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Description: Avoiding a profusion of get/set.

Keywords: ecl parameters

Tutorial Level: INTERMEDIATE


  • Parameter types substitute the basic types for a more convenient templatised structure when used within a class. Ideally the only way any member variable should be modified is via member functions of the class itself. When you start allowing member variables to be extracted and modified outside a class, you inevitably lose control of the class (and in practice this happens by lazy/tired programmers more often than not) and bugs start creeping in. The usual way to implement this is with get and set methods providing access. However, this can get somewhat verbose for simple classes:

   1 class A {
   2 public:
   3     A() {};
   5     int getCounter() const { return m_counter; }
   6     void setCounter (const int& counter) { m_counter = counter; }
   8 private:
   9     int m_counter;
  10 };

This can be simplified with the use of templates and the () operator resulting in the Parameter class defined here.

Compiling & Linking

Include the following at the top of any translation unit that requires compilation of class that uses parameters.

   1 #include <ecl/utilities.hpp>
   3 using ecl::Parameter;

Since it is a template class, no linking is required if you are only using this class.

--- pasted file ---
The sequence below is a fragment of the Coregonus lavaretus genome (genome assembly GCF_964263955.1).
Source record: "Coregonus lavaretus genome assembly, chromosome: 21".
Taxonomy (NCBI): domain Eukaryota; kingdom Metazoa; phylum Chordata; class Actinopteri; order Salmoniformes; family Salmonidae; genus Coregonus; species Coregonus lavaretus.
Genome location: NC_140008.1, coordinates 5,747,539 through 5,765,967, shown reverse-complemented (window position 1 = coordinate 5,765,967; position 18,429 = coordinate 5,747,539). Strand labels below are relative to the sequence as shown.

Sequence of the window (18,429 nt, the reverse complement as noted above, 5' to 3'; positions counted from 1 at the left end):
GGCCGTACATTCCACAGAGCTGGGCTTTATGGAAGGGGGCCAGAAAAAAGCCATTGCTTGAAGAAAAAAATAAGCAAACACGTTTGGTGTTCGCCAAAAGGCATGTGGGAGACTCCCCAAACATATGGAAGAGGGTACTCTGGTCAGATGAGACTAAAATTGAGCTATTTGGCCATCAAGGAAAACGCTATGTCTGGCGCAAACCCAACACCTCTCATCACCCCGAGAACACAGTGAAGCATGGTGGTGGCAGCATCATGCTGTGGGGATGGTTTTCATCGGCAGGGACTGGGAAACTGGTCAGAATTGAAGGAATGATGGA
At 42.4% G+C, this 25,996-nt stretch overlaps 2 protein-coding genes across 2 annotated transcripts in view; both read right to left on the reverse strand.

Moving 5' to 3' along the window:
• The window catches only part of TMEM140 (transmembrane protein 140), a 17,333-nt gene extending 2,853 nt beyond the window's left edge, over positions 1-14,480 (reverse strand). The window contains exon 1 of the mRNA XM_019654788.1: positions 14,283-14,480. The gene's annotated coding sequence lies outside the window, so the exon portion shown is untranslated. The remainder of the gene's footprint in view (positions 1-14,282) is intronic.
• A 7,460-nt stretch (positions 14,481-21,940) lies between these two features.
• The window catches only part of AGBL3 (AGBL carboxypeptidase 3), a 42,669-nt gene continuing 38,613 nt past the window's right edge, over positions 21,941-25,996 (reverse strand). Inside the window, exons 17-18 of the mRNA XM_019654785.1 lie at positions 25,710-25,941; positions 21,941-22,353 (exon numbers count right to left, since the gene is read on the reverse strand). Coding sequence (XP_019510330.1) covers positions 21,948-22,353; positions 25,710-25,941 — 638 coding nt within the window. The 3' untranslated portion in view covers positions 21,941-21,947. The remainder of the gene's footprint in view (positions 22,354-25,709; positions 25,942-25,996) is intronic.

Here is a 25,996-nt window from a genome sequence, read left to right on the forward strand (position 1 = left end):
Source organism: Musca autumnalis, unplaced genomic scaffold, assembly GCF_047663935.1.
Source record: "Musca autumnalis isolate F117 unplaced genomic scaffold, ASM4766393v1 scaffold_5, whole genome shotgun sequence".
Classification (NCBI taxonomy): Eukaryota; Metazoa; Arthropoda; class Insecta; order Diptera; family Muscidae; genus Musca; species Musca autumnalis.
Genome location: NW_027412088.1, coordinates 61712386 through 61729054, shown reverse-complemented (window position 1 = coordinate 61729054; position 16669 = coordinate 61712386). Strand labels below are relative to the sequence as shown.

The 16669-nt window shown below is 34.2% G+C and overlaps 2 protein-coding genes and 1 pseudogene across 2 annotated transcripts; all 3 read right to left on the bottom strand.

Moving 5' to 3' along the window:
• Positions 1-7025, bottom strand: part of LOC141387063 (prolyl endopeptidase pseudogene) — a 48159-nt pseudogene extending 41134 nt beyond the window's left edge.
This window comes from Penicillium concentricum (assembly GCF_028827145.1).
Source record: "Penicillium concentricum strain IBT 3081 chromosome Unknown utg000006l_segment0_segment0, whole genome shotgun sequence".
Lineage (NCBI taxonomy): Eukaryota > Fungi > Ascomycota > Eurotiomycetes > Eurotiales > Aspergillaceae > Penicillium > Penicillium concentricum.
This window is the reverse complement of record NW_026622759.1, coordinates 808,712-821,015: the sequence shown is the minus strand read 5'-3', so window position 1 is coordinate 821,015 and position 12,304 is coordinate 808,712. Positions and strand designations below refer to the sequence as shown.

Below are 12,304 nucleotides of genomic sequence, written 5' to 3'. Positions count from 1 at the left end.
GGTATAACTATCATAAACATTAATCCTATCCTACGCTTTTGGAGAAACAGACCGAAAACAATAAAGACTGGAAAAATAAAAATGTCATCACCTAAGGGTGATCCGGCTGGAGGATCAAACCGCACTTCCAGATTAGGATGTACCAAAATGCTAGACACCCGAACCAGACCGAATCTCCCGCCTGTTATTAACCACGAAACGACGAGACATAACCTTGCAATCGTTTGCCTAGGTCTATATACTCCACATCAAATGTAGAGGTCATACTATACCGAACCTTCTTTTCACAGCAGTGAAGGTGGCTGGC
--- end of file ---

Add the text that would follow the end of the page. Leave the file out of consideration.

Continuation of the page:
The parameter implementation of a class A (compare with the set/get implementation described earlier) looks like:

   1 class A {
   2 public:
   3     A() {};
   5     Parameter<int> counter;
   6 };

Here access to the variable is done very similarly (but without the verbosity of set/get).

   1 int main() {
   2     A a;
   3     a.counter(1); // <-- Sets the variable
   4     cout << a.counter(); << endl; // <-- Gets the variable
   5 }

Note that even though Parameter<int> is defined publicly, the contents are

  • still privately allocated, but here they are tucked away in Parameter's internal implementation.


There are also convenience methods if the above usage is undesirable.

   1 a.counter = 1;
   2 int a_copy = a.counter;

The difference between these and public variables is that these can never be set outside of the class. The reason - regualar public variables can be hooked by a pointer/reference and then passed off to another function where the variable can be modified...well outside of the control of the original class. In this case here, the only hooks that can be made to the variable are const pointers or const references. Thus, even though the notation is the same, these parameter variables are protected by their constness.

Wiki: ecl_utilities/Tutorials/Parameters (last edited 2012-02-01 14:09:54 by DanielStonier)